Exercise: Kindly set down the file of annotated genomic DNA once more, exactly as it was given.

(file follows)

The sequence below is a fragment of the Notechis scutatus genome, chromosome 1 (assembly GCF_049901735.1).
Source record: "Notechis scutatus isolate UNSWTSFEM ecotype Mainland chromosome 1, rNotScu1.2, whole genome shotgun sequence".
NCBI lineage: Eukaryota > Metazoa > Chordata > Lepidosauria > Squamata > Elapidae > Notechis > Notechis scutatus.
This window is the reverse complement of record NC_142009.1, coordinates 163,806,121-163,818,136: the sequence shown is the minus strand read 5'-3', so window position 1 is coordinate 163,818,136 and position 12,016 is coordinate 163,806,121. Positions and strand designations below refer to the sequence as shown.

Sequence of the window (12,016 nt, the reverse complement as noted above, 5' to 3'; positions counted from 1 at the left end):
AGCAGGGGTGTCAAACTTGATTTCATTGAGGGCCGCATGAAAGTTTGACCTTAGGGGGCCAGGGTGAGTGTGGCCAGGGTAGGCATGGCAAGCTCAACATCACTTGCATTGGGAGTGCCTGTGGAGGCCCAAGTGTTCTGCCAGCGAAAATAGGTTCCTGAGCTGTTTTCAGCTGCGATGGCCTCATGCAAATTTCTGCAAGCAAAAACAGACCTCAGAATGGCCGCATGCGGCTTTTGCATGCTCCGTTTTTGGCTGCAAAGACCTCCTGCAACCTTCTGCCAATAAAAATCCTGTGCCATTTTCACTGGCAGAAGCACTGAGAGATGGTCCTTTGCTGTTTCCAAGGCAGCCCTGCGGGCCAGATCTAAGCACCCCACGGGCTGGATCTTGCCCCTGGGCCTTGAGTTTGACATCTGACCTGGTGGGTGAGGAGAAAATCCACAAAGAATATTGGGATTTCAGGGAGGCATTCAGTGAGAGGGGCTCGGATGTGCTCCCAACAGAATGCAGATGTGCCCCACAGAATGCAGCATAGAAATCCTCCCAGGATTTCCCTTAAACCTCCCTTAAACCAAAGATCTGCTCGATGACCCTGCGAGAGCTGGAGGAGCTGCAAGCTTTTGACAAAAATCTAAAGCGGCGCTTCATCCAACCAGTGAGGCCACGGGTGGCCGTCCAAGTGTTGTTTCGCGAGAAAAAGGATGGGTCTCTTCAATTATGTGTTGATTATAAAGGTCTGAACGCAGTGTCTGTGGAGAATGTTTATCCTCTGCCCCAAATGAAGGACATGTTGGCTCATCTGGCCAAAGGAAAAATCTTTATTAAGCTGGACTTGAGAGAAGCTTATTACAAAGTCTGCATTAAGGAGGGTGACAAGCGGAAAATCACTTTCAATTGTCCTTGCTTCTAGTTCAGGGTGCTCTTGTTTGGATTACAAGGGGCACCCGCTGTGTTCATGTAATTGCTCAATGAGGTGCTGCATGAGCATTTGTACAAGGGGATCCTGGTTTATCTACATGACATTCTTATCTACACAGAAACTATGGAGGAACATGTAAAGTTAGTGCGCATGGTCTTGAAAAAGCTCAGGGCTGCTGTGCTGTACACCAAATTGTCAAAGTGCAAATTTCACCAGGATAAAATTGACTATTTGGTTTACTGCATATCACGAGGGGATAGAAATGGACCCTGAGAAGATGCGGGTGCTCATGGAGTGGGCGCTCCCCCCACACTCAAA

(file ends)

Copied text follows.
The sequence below is a fragment of the Notechis scutatus genome, chromosome 1 (assembly GCF_049901735.1).
Source record: "Notechis scutatus isolate UNSWTSFEM ecotype Mainland chromosome 1, rNotScu1.2, whole genome shotgun sequence".
NCBI lineage: Eukaryota > Metazoa > Chordata > Lepidosauria > Squamata > Elapidae > Notechis > Notechis scutatus.
This window is the reverse complement of record NC_142009.1, coordinates 163,806,121-163,818,136: the sequence shown is the minus strand read 5'-3', so window position 1 is coordinate 163,818,136 and position 12,016 is coordinate 163,806,121. Positions and strand designations below refer to the sequence as shown.

Sequence of the window (12,016 nt, the reverse complement as noted above, 5' to 3'; positions counted from 1 at the left end):
AGCAGGGGTGTCAAACTTGATTTCATTGAGGGCCGCATGAAAGTTTGACCTTAGGGGGCCAGGGTGAGTGTGGCCAGGGTAGGCATGGCAAGCTCAACATCACTTGCATTGGGAGTGCCTGTGGAGGCCCAAGTGTTCTGCCAGCGAAAATAGGTTCCTGAGCTGTTTTCAGCTGCGATGGCCTCATGCAAATTTCTGCAAGCAAAAACAGACCTCAGAATGGCCGCATGCGGCTTTTGCATGCTCCGTTTTTGGCTGCAAAGACCTCCTGCAACCTTCTGCCAATAAAAATCCTGTGCCATTTTCACTGGCAGAAGCACTGAGAGATGGTCCTTTGCTGTTTCCAAGGCAGCCCTGCGGGCCAGATCTAAGCACCCCACGGGCTGGATCTTGCCCCTGGGCCTTGAGTTTGACATCTGACCTGGTGGGTGAGGAGAAAATCCACAAAGAATATTGGGATTTCAGGGAGGCATTCAGTGAGAGGGGCTCGGATGTGCTCCCAACAGAATGCAGATGTGCCCCACAGAATGCAGCATAGAAATCCTCCCAGGATTTCCCTTAAACCTCCCTTAAACCAAAGATCTGCTCGATGACCCTGCGAGAGCTGGAGGAGCTGCAAGCTTTTGACAAAAATCTAAAGCGGCGCTTCATCCAACCAGTGAGGCCACGGGTGGCCGTCCAAGTGTTGTTTCGCGAGAAAAAGGATGGGTCTCTTCAATTATGTGTTGATTATAAAGGTCTGAACGCAGTGTCTGTGGAGAATGTTTATCCTCTGCCCCAAATGAAGGACATGTTGGCTCATCTGGCCAAAGGAAAAATCTTTATTAAGCTGGACTTGAGAGAAGCTTATTACAAAGTCTGCATTAAGGAGGGTGACAAGCGGAAAATCACTTTCAATTGTCCTTGCTTCTAGTTCAGGGTGCTCTTGTTTGGATTACAAGGGGCACCCGCTGTGTTCATGTAATTGCTCAATGAGGTGCTGCATGAGCATTTGTACAAGGGGATCCTGGTTTATCTACATGACATTCTTATCTACACAGAAACTATGGAGGAACATGTAAAGTTAGTGCGCATGGTCTTGAAAAAGCTCAGGGCTGCTGTGCTGTACACCAAATTGTCAAAGTGCAAATTTCACCAGGATAAAATTGACTATTTGGTTTACTGCATATCACGAGGGGATAGAAATGGACCCTGAGAAGATGCGGGTGCTCATGGAGTGGGCGCTCCCCCCACACTCAAA